Daddy got a race car in a box

I got a box in the mail. Bella was using it as a chair in the living room when I got home from work. I asked her what she thought was in it. She said “A Race Car”.

Funny thing is, the kid was right!

It was my rolls of plastic for my 3d printer. The box has whatever we want in it that my printer can print.

So I printed a race car, put it in the box, and the two of us opened the box right before bed time.

 

image

image

image

image

image

image

image

image

Rebuilt build platform for my MakerGear Prusa Mendel RepRap with mirror

I rebuilt the heated build platform on my MakerGear Prusa Mendel. I’ve been having problems with it ‘eating’ glass. I didn’t recess the thermistor enough, so the glass would try to ‘bend’ over it, and break.

These are 3D stereoscopic images. You can look at them crossed eyed and get the full effect. You can click for a larger view as well.

image of Original print bed with broken glass.
Original print bed with broken glass. I used the printer like this for months. Really limits what you can print. I’ve actually not used the printer in 2 months because of it being broken like this.

 

image original build platform
This is how I’d configured the board to accept the heater. The notches are for the thermistor and wire runs.
image of Lining up the dremel to route out the board
Here I am lining up the dremel to route out the board. I wanted to recess the heater flush with the face of the board. So I used the router fence I had printed on my printer.
image of routed lines and chiseling out the excess
Here you can see my routed lines and chiseling out the excess. Running the dremel-router was a l of fun.
image of recessed area for the heater PCB
I’ve finished the recessed area for the heater PCB. It was fairly easy to use the chisel to chunk out the bits between my routed grooves. I used the grooves as a depth gage and tried to go that deep.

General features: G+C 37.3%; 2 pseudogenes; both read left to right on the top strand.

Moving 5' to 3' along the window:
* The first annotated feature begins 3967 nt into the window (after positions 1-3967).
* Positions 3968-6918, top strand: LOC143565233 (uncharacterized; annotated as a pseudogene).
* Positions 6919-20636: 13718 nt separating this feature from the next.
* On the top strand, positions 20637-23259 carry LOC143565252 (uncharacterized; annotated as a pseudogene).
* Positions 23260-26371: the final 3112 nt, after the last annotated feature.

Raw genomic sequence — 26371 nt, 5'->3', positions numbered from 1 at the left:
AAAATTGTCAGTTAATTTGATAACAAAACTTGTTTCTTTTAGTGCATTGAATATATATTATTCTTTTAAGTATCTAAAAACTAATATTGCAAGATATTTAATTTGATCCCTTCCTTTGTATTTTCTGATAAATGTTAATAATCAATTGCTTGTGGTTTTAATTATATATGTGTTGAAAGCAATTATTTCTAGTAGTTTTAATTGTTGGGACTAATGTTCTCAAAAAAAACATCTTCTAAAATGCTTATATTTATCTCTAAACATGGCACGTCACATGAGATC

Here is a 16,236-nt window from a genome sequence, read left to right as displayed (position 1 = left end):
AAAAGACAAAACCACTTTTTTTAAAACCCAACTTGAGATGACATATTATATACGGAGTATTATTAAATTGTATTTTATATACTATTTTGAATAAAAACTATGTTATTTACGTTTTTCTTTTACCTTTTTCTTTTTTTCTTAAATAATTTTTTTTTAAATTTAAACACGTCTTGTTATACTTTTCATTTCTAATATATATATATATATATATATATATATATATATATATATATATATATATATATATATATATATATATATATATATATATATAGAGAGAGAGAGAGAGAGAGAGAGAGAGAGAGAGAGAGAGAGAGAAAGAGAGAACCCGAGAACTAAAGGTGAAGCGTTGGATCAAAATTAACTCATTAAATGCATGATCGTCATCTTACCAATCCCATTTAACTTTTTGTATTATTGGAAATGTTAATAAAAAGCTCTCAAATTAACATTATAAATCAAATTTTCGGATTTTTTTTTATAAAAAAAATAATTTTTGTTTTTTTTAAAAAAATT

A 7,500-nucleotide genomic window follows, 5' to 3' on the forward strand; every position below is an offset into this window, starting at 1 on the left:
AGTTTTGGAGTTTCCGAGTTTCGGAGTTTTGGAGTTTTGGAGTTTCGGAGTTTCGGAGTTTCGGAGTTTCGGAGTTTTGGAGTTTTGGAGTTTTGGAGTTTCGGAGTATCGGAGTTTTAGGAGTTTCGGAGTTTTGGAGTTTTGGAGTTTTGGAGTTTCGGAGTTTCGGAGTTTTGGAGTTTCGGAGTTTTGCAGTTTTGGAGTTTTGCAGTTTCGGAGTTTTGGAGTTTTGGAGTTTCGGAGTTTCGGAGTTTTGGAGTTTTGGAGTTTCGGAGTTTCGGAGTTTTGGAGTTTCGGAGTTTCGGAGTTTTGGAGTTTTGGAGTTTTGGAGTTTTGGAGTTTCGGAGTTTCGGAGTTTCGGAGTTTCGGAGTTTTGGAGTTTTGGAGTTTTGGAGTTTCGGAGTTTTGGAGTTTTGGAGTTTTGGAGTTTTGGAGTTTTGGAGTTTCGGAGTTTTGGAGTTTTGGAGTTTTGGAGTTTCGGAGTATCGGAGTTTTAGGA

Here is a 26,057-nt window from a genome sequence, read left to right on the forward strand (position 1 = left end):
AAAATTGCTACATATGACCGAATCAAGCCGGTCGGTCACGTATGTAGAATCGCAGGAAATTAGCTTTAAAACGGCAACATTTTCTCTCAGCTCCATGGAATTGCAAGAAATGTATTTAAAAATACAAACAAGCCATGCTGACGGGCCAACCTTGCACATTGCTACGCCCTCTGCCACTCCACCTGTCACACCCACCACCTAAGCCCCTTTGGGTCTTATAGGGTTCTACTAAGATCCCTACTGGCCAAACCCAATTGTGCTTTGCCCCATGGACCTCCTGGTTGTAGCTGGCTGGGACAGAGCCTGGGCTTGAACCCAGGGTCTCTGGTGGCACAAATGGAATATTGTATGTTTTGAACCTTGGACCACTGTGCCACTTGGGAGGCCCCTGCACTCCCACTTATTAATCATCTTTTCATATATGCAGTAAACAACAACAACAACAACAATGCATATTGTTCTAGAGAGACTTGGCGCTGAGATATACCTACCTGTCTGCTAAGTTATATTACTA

image looking at the bottom of the board
Here we are looking at the bottom of the board. I cut in 2 notches for the belt clamps as well as 4 holes for the bolt heads. This allows the board to set much lower than it could previously and still offer ‘springyness’.
image of installed print platform
I’ve installed the print platform. Notice that the bolts are recessed in so they sit flush to the board as well as the heater PCB. This will allow a full sized piece of glass.
image of installed heater PCB
The installed heater PCB looks pretty good I think.
image of heater PCB sits flush to the print bed platform
You can see the heater PCB sits flush to the print bed platform now. Hopefully I’ve got everything right now, and I will no longer break the glass print surface.
image of print platform height
You you can see how low the print platform is now. I’ve barely enough clearance over the Y carriage pulley. I’ve still got over an eighth inch of give too!
image of a cut mirror for a build platform
I am not very good as cutting glass. I broke my first piece. This is a mirror panel I rescued from the trash. Originally from Ikea. It’s very thin glass. I’ve heard good things about printing on mirror. Going to give it a try.
image of mirrored print bed